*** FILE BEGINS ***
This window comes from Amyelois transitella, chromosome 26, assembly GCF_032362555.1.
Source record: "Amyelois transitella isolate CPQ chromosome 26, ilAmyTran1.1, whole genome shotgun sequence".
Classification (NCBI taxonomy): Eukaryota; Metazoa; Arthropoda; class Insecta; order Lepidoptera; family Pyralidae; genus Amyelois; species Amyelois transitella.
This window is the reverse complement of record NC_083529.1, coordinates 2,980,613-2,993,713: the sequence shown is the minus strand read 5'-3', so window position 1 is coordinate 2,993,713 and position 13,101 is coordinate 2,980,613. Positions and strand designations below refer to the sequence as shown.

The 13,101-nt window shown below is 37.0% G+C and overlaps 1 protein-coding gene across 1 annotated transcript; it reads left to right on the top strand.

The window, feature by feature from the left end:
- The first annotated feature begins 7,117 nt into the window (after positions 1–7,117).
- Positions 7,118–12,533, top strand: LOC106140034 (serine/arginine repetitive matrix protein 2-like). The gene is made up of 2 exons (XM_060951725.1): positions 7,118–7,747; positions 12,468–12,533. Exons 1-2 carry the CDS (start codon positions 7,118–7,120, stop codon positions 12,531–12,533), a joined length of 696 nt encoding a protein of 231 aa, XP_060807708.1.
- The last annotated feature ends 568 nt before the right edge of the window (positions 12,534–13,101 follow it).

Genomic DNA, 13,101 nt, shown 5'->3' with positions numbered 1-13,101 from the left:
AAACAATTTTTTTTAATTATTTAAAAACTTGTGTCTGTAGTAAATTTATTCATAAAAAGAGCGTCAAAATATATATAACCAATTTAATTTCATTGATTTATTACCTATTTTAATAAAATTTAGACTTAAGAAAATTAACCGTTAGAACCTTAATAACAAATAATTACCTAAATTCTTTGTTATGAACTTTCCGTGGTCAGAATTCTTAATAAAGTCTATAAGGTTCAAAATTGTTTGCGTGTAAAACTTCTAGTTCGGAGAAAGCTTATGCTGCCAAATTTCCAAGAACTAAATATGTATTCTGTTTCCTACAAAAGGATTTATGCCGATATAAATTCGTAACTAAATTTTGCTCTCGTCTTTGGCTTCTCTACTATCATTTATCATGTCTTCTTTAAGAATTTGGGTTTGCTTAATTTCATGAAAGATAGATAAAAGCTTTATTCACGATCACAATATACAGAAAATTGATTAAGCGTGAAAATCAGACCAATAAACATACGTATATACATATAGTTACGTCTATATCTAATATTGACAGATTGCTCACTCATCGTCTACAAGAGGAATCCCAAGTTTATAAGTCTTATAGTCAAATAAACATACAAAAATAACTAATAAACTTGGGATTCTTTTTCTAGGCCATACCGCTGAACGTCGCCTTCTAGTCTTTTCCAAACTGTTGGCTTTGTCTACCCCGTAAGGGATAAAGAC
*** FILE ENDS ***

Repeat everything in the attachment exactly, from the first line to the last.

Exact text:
This window comes from Amyelois transitella, chromosome 26, assembly GCF_032362555.1.
Source record: "Amyelois transitella isolate CPQ chromosome 26, ilAmyTran1.1, whole genome shotgun sequence".
Classification (NCBI taxonomy): Eukaryota; Metazoa; Arthropoda; class Insecta; order Lepidoptera; family Pyralidae; genus Amyelois; species Amyelois transitella.
This window is the reverse complement of record NC_083529.1, coordinates 2,980,613-2,993,713: the sequence shown is the minus strand read 5'-3', so window position 1 is coordinate 2,993,713 and position 13,101 is coordinate 2,980,613. Positions and strand designations below refer to the sequence as shown.

The 13,101-nt window shown below is 37.0% G+C and overlaps 1 protein-coding gene across 1 annotated transcript; it reads left to right on the top strand.

The window, feature by feature from the left end:
- The first annotated feature begins 7,117 nt into the window (after positions 1–7,117).
- Positions 7,118–12,533, top strand: LOC106140034 (serine/arginine repetitive matrix protein 2-like). The gene is made up of 2 exons (XM_060951725.1): positions 7,118–7,747; positions 12,468–12,533. Exons 1-2 carry the CDS (start codon positions 7,118–7,120, stop codon positions 12,531–12,533), a joined length of 696 nt encoding a protein of 231 aa, XP_060807708.1.
- The last annotated feature ends 568 nt before the right edge of the window (positions 12,534–13,101 follow it).

Genomic DNA, 13,101 nt, shown 5'->3' with positions numbered 1-13,101 from the left:
AAACAATTTTTTTTAATTATTTAAAAACTTGTGTCTGTAGTAAATTTATTCATAAAAAGAGCGTCAAAATATATATAACCAATTTAATTTCATTGATTTATTACCTATTTTAATAAAATTTAGACTTAAGAAAATTAACCGTTAGAACCTTAATAACAAATAATTACCTAAATTCTTTGTTATGAACTTTCCGTGGTCAGAATTCTTAATAAAGTCTATAAGGTTCAAAATTGTTTGCGTGTAAAACTTCTAGTTCGGAGAAAGCTTATGCTGCCAAATTTCCAAGAACTAAATATGTATTCTGTTTCCTACAAAAGGATTTATGCCGATATAAATTCGTAACTAAATTTTGCTCTCGTCTTTGGCTTCTCTACTATCATTTATCATGTCTTCTTTAAGAATTTGGGTTTGCTTAATTTCATGAAAGATAGATAAAAGCTTTATTCACGATCACAATATACAGAAAATTGATTAAGCGTGAAAATCAGACCAATAAACATACGTATATACATATAGTTACGTCTATATCTAATATTGACAGATTGCTCACTCATCGTCTACAAGAGGAATCCCAAGTTTATAAGTCTTATAGTCAAATAAACATACAAAAATAACTAATAAACTTGGGATTCTTTTTCTAGGCCATACCGCTGAACGTCGCCTTCTAGTCTTTTCCAAACTGTTGGCTTTGTCTACCCCGTAAGGGATAAAGAC